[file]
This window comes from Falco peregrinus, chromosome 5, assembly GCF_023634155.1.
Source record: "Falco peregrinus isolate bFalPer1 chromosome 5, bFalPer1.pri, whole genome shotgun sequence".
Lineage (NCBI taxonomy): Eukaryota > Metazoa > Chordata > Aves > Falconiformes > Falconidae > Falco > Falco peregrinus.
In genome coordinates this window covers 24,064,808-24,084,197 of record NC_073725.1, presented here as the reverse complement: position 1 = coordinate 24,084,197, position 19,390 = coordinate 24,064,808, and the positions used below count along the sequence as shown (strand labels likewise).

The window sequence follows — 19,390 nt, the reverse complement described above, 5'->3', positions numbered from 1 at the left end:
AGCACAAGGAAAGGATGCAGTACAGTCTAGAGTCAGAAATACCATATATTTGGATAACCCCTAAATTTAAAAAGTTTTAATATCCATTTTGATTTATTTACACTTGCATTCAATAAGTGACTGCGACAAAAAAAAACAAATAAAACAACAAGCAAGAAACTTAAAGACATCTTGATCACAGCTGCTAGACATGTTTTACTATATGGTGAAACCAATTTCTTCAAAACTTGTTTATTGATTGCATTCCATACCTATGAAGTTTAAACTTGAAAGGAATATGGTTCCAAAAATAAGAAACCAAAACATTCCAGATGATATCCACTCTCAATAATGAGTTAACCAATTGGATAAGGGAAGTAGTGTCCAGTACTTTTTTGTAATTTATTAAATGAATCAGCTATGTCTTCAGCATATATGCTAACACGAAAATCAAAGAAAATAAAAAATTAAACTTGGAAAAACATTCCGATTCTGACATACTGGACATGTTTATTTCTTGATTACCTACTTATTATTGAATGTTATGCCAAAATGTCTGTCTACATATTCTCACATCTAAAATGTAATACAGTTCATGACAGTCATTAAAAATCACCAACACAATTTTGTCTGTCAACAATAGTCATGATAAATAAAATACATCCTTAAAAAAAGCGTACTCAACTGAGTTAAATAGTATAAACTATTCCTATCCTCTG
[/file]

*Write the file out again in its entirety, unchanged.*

This window comes from Falco peregrinus, chromosome 5, assembly GCF_023634155.1.
Source record: "Falco peregrinus isolate bFalPer1 chromosome 5, bFalPer1.pri, whole genome shotgun sequence".
Lineage (NCBI taxonomy): Eukaryota > Metazoa > Chordata > Aves > Falconiformes > Falconidae > Falco > Falco peregrinus.
In genome coordinates this window covers 24,064,808-24,084,197 of record NC_073725.1, presented here as the reverse complement: position 1 = coordinate 24,084,197, position 19,390 = coordinate 24,064,808, and the positions used below count along the sequence as shown (strand labels likewise).

The window sequence follows — 19,390 nt, the reverse complement described above, 5'->3', positions numbered from 1 at the left end:
AGCACAAGGAAAGGATGCAGTACAGTCTAGAGTCAGAAATACCATATATTTGGATAACCCCTAAATTTAAAAAGTTTTAATATCCATTTTGATTTATTTACACTTGCATTCAATAAGTGACTGCGACAAAAAAAAACAAATAAAACAACAAGCAAGAAACTTAAAGACATCTTGATCACAGCTGCTAGACATGTTTTACTATATGGTGAAACCAATTTCTTCAAAACTTGTTTATTGATTGCATTCCATACCTATGAAGTTTAAACTTGAAAGGAATATGGTTCCAAAAATAAGAAACCAAAACATTCCAGATGATATCCACTCTCAATAATGAGTTAACCAATTGGATAAGGGAAGTAGTGTCCAGTACTTTTTTGTAATTTATTAAATGAATCAGCTATGTCTTCAGCATATATGCTAACACGAAAATCAAAGAAAATAAAAAATTAAACTTGGAAAAACATTCCGATTCTGACATACTGGACATGTTTATTTCTTGATTACCTACTTATTATTGAATGTTATGCCAAAATGTCTGTCTACATATTCTCACATCTAAAATGTAATACAGTTCATGACAGTCATTAAAAATCACCAACACAATTTTGTCTGTCAACAATAGTCATGATAAATAAAATACATCCTTAAAAAAAGCGTACTCAACTGAGTTAAATAGTATAAACTATTCCTATCCTCTG